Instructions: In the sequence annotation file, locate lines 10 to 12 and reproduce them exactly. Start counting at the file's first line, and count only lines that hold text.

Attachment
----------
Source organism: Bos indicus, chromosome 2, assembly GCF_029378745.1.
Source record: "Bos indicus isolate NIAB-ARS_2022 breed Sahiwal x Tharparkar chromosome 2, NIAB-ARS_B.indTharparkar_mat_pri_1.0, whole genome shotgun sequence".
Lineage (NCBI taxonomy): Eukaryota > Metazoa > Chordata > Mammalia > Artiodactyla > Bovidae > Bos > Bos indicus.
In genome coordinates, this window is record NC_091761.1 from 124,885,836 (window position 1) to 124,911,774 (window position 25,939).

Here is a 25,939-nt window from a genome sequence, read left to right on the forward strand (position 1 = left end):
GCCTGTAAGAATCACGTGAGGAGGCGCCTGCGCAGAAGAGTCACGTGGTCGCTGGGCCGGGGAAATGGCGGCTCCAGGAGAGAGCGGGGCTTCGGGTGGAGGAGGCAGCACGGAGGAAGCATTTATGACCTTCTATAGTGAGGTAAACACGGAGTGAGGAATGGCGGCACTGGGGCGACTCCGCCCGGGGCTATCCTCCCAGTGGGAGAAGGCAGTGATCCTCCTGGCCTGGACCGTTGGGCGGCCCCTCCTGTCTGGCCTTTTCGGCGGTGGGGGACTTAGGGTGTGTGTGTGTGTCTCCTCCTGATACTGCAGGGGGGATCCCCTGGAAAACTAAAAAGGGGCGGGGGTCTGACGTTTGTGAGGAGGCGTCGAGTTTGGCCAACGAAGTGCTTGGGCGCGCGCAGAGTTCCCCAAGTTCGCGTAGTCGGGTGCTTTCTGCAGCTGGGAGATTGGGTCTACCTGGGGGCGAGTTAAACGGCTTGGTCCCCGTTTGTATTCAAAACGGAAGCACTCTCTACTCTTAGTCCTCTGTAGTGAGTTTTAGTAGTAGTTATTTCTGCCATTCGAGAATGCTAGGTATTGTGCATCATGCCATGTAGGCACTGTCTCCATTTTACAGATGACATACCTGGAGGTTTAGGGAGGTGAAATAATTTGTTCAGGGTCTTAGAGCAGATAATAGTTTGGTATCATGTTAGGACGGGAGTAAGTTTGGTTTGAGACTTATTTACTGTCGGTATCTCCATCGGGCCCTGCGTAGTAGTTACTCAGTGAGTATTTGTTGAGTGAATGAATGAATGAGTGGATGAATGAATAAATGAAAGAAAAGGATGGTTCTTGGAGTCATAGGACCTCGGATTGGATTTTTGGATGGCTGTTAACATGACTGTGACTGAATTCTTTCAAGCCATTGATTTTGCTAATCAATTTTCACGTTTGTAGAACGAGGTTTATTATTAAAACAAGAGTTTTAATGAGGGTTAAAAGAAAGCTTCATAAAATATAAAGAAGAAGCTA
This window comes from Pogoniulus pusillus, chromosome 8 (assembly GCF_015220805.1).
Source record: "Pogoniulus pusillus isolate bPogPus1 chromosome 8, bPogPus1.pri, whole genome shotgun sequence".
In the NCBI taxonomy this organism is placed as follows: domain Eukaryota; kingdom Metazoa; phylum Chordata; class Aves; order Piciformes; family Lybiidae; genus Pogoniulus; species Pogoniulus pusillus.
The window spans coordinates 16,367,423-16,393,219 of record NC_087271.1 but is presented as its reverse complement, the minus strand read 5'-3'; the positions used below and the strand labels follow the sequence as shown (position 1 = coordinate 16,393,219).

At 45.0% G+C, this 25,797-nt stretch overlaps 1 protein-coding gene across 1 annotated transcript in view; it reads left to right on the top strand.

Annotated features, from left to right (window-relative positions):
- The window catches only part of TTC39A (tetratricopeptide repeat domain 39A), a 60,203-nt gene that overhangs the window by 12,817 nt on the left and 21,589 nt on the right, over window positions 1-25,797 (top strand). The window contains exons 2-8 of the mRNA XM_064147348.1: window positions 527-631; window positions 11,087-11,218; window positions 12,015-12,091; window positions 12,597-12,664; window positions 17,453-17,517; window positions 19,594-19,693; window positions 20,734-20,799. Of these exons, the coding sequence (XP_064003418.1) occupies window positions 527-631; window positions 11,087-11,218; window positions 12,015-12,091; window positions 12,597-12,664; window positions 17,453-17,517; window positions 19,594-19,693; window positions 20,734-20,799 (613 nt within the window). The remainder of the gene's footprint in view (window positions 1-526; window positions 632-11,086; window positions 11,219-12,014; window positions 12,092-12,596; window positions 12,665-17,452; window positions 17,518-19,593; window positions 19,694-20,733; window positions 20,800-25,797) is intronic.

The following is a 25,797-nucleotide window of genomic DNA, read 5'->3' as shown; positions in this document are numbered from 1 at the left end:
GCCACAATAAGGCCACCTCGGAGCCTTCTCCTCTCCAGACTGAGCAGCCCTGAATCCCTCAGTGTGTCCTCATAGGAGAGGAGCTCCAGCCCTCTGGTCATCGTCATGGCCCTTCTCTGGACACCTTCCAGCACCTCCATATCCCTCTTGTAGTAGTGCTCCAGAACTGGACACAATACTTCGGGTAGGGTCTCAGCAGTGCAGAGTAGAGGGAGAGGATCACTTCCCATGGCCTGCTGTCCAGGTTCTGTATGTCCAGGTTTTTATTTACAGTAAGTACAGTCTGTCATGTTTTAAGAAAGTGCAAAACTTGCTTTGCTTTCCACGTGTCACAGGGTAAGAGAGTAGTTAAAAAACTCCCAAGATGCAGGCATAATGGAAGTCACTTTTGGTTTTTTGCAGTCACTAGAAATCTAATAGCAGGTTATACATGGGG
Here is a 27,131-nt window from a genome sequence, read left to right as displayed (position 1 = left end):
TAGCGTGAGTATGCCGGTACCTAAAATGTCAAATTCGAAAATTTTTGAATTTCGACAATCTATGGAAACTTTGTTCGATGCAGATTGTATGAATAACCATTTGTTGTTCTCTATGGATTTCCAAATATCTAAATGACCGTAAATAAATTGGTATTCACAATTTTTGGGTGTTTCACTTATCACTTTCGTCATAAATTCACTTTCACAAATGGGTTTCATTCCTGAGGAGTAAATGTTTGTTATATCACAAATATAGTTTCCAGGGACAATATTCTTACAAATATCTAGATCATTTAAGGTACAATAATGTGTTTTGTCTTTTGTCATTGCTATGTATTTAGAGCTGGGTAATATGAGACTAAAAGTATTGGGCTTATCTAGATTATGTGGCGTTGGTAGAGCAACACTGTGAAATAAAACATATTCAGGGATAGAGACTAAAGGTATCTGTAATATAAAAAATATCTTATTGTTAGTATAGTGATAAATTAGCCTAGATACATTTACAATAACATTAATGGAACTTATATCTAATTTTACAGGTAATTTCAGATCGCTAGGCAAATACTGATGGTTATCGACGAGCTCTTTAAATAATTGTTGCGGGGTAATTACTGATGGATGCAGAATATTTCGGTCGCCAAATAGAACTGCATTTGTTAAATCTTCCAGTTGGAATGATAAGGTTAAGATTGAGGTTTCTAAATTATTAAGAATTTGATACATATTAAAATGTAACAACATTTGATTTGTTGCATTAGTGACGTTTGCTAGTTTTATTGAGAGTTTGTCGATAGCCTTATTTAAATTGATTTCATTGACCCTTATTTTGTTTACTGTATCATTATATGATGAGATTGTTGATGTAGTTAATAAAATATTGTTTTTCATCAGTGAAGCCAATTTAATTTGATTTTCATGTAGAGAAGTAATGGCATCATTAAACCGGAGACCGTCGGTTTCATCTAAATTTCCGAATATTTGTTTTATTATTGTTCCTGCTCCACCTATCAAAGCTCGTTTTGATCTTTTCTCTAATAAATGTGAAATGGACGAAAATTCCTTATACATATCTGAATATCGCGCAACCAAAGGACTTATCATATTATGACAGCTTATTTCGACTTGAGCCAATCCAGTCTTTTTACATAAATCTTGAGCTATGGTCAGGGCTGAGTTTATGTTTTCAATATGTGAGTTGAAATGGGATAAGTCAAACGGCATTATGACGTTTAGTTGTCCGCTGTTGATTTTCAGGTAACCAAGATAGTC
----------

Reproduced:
The window spans coordinates 16,367,423-16,393,219 of record NC_087271.1 but is presented as its reverse complement, the minus strand read 5'-3'; the positions used below and the strand labels follow the sequence as shown (position 1 = coordinate 16,393,219).

At 45.0% G+C, this 25,797-nt stretch overlaps 1 protein-coding gene across 1 annotated transcript in view; it reads left to right on the top strand.

Annotated features, from left to right (window-relative positions):